The little western village was soon left behind them. Turning in their saddles, they found that it had sunk out of sight. They could not tell behind which of the endless succession of high and low buttes the town was nestling. Tad consulted his compass, after which the lads faced the southwest and pressed cheerfully on.

The Pony Rider Boys were fairly started now on what was to prove the most exciting and eventful journey of their lives.



"Yah-h-h hum." Stacy Brown yawned loudly. "Yah-hum," breathed Walter Perkins, half rousing himself from his nap.

"Ho-ho-hum," added the deep bass voice of Professor Zepplin.

"Yah—see here, stop that!" commanded Ned Rector, suddenly raising himself to a sitting posture. "You've done nothing but stretch your mouth in yawns ever since we reached Montana. See, you've waked up the whole camp."

"Ho-hum," said Chunky.

"Say, what ails you?" demanded Tad, putting down by supreme force of will, his own inclination to yawn.

"I—I guess—yah—it must be the—the mountain air. Yah-hum," yawned the fat boy.

Pink-eye coughed off among the cedars.

"What means all this disturbance, young gentlemen?" demanded the Professor.

"It's Chunky and the bronchos yawning," Ned Rector informed him.

"So did you," observed Stacy Brown.

"Did what?"

"Yawned. See, see! Your mouth's open now. You're going to yawn this very second You——"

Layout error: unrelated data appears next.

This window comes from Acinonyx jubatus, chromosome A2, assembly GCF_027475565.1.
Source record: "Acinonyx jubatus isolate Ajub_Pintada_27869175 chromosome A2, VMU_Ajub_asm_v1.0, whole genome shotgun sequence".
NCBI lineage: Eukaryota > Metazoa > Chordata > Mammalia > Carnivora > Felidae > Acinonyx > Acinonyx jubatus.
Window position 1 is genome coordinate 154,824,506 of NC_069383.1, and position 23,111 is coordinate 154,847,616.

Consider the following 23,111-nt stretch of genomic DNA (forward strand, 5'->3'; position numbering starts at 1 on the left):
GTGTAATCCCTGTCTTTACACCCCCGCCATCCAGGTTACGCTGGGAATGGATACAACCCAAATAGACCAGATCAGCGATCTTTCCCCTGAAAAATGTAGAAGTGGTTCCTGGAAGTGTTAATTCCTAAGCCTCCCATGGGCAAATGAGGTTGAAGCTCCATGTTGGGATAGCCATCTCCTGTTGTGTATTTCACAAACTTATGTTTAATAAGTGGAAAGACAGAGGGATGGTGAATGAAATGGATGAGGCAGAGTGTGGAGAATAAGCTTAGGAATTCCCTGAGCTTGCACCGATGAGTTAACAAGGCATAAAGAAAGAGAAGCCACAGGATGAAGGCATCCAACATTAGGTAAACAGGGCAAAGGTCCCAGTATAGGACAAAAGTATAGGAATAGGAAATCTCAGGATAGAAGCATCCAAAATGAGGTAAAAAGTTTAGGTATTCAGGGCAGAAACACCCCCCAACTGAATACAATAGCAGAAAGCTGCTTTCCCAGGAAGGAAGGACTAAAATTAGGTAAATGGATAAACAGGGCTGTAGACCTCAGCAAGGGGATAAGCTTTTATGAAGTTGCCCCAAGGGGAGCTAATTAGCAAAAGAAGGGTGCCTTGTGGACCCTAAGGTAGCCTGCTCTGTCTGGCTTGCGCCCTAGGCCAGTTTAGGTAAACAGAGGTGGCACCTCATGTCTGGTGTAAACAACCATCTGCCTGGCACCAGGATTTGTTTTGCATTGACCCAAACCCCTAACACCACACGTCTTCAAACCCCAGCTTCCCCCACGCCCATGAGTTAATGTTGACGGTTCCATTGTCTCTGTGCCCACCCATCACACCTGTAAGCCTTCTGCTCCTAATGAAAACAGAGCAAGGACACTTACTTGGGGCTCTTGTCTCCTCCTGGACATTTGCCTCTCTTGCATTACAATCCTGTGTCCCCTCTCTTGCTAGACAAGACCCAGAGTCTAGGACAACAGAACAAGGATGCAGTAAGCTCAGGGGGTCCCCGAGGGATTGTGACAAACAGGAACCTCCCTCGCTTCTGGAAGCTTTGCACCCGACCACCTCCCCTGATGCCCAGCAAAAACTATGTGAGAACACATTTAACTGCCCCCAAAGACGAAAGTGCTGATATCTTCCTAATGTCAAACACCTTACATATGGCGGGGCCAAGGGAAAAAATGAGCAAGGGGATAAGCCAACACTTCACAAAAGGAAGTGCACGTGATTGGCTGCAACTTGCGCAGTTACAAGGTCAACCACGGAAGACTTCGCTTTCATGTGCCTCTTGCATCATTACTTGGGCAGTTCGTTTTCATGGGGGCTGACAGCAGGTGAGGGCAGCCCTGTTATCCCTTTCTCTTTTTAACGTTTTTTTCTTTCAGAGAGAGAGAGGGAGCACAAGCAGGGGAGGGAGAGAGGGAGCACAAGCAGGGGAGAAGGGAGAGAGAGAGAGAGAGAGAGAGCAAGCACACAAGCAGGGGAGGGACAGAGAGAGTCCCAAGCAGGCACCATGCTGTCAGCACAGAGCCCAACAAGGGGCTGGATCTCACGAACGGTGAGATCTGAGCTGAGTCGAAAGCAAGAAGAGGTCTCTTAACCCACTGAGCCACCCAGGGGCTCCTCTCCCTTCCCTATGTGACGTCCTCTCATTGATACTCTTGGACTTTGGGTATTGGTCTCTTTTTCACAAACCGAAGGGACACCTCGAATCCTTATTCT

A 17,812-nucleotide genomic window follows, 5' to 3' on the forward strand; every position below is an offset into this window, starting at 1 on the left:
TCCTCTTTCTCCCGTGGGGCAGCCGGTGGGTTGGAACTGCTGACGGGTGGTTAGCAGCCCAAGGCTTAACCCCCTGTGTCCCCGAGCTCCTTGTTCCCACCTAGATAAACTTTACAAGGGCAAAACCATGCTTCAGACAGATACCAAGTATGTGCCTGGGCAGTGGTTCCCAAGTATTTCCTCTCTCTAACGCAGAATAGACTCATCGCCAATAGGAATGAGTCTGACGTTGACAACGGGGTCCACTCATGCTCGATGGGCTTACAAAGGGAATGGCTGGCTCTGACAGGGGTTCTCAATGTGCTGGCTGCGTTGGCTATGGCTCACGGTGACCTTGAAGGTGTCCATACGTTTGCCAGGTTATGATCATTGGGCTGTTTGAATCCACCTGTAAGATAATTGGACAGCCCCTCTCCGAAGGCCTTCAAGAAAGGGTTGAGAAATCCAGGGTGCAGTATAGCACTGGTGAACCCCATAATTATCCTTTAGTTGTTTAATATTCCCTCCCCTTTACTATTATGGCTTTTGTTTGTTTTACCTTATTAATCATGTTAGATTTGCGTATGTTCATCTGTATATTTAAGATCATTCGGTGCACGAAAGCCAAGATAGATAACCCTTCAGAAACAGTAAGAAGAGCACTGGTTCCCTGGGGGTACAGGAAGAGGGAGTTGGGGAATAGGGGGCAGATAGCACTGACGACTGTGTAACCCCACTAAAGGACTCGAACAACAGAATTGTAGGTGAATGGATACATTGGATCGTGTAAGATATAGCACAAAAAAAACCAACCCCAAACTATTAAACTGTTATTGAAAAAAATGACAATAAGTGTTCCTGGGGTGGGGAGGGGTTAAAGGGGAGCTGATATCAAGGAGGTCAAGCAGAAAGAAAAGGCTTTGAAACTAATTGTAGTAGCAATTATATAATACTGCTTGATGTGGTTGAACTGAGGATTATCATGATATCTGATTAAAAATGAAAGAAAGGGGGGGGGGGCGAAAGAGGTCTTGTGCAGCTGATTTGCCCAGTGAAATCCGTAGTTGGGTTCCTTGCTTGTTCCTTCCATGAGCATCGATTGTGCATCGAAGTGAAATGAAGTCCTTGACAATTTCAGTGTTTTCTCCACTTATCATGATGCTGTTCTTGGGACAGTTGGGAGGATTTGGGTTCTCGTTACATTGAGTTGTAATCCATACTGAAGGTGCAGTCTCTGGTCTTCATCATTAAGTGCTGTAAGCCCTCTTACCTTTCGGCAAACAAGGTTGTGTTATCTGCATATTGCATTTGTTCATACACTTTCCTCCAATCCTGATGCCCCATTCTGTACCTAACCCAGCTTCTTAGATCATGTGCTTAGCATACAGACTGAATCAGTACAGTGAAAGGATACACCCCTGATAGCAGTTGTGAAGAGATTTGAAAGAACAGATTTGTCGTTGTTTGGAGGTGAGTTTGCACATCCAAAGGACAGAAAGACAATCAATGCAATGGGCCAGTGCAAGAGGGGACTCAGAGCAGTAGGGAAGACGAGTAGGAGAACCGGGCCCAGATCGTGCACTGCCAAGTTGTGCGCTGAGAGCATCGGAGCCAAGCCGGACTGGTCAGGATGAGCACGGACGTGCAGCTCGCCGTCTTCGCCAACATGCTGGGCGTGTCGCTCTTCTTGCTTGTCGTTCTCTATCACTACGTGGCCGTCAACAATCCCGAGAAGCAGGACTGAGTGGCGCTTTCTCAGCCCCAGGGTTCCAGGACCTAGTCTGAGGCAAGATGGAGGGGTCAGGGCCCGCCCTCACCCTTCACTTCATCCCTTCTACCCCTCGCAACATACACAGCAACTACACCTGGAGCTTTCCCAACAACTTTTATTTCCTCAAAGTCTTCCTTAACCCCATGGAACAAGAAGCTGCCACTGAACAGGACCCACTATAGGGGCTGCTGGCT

His taunts were lost in the shouts of the Pony Riders. Ned Rector's face was set determinedly, a vacant expression having taken full possession of his eyes.

"He is going to yawn," announced Walter solemnly. "Stake down the camp."

In spite of his determination not to yield to the impulse of the moment, Ned's mouth slowly opened to its extreme capacity, accompanied by a deep intake of breath.

"Y-a-h-h-h-hum!" he exploded.

"Got you that time. He—he——" Walter's words died away in a long-drawn, gaping yawn.

Ned waited to hear no more. With a yell he projected himself at the fat boy. Stacy, however, observing the move, had quickly rolled to one side. Ned struck the ground heavily.

Stacy was rolling over and over now as if his very life depended upon getting away. He could not spare the time to get up and run, so he continued to roll over and over, making no mean progress at that.

"Go it, Chunky!" shouted Walter in high glee.

The scene, dimly lighted by the smouldering camp-fire, was so ludicrous as to send the boys into shouts of laughter. All were thoroughly awake now. They had made camp at sunset on the banks of the East Fork, of what was known as Fennell's Creek, a broad, deep stream which, joining its companion fork some ten miles further down, flowed into the clear waters of the Yellowstone. Here they had cooked their supper after many attempts, made with varying degrees of success and much laughter. Later they had rolled themselves into their blankets and gone to sleep.

They had been awakened by Stacy Brown's yawns. In a moment each had taken his turn at yawning, but all took the interruption good-naturedly, save Ned Rector. By this time he had grown very much excited. No sooner would he pounce upon the spot where Stacy appeared to be, than the fat boy by a few swift rolls would propel himself well beyond the reach of his irate companion.

"It'll be the worse for you when I do get you," cried Ned.

At that moment Ned tripped over a limb, and, plunging headlong, measured his length on the ground.

The sympathy of the camp was with the rolling Chunky.

"Get a net," shouted Walter.

"No, rope him, Ned. That's the only way you ever will catch him," jeered Tad.

Both boys were dancing about their companions, shivering in their pajamas and uttering shouts of glee.

"He's a regular high roller," said Tad.